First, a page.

The Greater Phoenix Jewish Film Festival is continuing its mission of sharing the breadth of Jewish content from across the globe by screening films at three Harkins Theatres, through Sunday, February 24.
GPJFF executive director Barry Singer said he hopes people gain “an appreciation of the worldwide presentation of the Jewish culture.”
One of these films is Golda’s Balcony: The Film, which will have its second public screening at the festival, according to producer David Fishelson.
Originally a Broadway hit, Golda’s Balcony comes to the GPJFF on Sunday February 24 after 15 years of being “locked in a vault,” Fishelson says.
The piece is about the life of Golda Meir, Israel’s first female prime minister. Fishelson called it a powerful story about politics and feminism that covers Meir’s struggle in an artistic way.
Fishelson said the film gives a fair, balanced view surrounding the controversies to the birth of Israel as well as a voice to the Jewish people. “I want the audience to understand the perspective. It deserves to shine.”
Controversies, Fishelson specifies, include the Zionists creating a new vision for many Jewish people in Europe during the early 1900s, The 1948 Arab War and the many divisions of Palestine and Israel, as well as the Yom Kippur War in 1973.
The collaboration came about when Fishelson contacted Singer fairly late in the selection process, however, “we felt this was an opportunity to show an important performance by the original Broadway production star.”
Golda’s Balcony, The Film is one film out of the 20 being screened within the festival that Singer and his coworkers select. A few others include Broadway Musicals: A Jewish Legacy, Budapest Noir and Shine.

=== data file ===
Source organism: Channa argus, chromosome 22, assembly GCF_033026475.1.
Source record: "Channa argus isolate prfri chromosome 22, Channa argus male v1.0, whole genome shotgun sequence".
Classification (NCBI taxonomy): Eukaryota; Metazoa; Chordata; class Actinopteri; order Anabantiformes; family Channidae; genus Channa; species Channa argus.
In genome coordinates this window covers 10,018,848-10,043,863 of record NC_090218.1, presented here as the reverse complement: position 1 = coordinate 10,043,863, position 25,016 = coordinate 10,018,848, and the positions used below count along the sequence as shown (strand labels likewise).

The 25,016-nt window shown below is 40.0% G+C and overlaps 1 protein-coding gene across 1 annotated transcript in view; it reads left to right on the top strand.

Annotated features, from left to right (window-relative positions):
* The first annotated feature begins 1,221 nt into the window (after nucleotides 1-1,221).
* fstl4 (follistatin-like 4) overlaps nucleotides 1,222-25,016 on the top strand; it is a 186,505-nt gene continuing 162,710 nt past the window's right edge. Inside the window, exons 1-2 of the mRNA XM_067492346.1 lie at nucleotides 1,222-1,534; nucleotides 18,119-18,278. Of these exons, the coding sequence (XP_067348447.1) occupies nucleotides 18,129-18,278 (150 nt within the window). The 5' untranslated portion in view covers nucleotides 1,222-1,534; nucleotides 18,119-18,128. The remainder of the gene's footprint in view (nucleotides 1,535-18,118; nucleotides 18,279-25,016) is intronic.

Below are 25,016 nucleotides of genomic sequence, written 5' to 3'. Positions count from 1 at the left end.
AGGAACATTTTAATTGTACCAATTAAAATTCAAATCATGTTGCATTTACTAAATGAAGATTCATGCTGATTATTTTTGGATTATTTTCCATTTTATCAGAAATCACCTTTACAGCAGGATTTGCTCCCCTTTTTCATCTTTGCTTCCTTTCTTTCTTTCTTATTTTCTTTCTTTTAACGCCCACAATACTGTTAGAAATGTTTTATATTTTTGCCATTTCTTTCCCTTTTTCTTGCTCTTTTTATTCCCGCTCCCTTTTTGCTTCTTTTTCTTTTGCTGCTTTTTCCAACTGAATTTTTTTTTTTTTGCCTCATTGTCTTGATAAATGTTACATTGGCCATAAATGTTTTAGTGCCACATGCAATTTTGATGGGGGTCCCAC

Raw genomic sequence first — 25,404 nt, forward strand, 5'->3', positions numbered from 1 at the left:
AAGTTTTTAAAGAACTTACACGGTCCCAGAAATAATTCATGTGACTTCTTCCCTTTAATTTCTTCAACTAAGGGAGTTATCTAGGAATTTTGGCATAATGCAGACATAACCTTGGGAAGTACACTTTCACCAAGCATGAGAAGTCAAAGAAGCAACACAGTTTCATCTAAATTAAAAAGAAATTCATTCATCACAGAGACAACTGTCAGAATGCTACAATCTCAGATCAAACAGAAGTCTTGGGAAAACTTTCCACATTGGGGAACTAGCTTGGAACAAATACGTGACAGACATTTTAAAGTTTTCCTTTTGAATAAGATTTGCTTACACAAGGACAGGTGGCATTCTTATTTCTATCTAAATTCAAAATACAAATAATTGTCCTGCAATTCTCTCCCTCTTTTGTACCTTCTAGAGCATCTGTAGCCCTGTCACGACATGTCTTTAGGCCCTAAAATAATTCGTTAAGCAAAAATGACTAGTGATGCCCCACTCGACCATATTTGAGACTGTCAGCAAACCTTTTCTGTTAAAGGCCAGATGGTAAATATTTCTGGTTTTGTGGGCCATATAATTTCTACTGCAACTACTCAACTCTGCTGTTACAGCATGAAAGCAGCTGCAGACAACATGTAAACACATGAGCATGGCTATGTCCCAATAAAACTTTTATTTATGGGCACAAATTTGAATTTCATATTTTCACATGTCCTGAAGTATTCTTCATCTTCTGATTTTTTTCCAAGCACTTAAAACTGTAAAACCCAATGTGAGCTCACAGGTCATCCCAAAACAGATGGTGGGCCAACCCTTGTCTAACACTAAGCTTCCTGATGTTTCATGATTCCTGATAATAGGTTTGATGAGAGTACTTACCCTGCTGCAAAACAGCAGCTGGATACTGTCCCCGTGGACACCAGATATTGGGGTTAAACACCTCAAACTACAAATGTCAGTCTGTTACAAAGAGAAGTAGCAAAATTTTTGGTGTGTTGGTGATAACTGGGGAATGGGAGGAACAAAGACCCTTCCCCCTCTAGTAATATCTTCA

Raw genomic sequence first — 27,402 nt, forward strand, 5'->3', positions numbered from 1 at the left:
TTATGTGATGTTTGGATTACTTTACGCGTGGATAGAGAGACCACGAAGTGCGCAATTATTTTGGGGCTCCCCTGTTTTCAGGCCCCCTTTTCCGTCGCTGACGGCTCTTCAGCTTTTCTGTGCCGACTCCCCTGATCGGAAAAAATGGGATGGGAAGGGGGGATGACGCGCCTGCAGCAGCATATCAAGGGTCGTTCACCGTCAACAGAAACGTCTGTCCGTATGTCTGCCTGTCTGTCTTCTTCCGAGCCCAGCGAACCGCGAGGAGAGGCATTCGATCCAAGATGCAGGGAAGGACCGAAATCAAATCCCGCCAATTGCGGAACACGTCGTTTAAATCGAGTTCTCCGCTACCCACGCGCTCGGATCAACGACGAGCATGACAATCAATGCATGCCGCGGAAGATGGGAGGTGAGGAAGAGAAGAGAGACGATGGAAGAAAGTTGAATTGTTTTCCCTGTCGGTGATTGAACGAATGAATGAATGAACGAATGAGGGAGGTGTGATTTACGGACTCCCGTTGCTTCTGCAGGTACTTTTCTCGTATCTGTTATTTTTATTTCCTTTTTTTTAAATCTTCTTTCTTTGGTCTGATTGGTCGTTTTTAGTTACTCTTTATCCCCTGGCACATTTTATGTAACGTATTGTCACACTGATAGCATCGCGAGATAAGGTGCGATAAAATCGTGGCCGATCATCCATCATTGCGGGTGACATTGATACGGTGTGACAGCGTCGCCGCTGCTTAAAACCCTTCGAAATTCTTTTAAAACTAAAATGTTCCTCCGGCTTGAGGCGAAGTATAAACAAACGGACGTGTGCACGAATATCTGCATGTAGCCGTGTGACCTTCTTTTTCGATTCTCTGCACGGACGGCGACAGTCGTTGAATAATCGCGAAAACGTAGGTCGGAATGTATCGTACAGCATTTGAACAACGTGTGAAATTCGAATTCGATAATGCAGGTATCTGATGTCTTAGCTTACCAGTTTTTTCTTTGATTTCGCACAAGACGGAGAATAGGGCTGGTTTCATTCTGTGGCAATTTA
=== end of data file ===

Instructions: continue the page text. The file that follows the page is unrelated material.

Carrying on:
Choosing the films is a year-long process. The festival is held in February, and immediately the process
begins again, Singer says. By March, the festival is looking for new films to feature and planning next year’s event. Linda Mittelman and Lois Rubin, the creative directors, prescreen from 100 to 200 films. The festival screening committee receives the films from distributors across the country.
Before the team can screen the films, it must receive permission from the distributors because it’s not free to screen films for public performances. Distributors handle all of the arrangements.
Then, the screening committee watches one film a week and are usually done by mid-September, Singer said.
The process is very democratic, with the committee voting on the final films and the highest-voted films are featured.
After the screening and selection process is complete, Singer said advertising and program planning is the next step for the festival.
The event, which attracts 10,000 guests a year, brings awareness to films that normally wouldn’t play here, Singer said. Guests then gain an appreciation for the film festival and its features.
The movie trailers are available on the film festival’s website for those who may be interested in attending. They can then check the schedule and see when films are playing.
Fishelson said he is grateful to be a part of this festival and sharing Golda’s Balcony: The Film and its message.
“When you tell the story of the people, it blows your mind,” he said.
The Greater Phoenix Jewish Film Festival
Various times through Sunday, February 24
Harkins Tempe Marketplace, 2000
E. Rio Salado Parkway, Suite 1160, Tempe
Harkins Shea 14, 7354 E. Shea Boulevard, Scottsdale
Harkins Park West, 9804 W. Northern Avenue, Peoria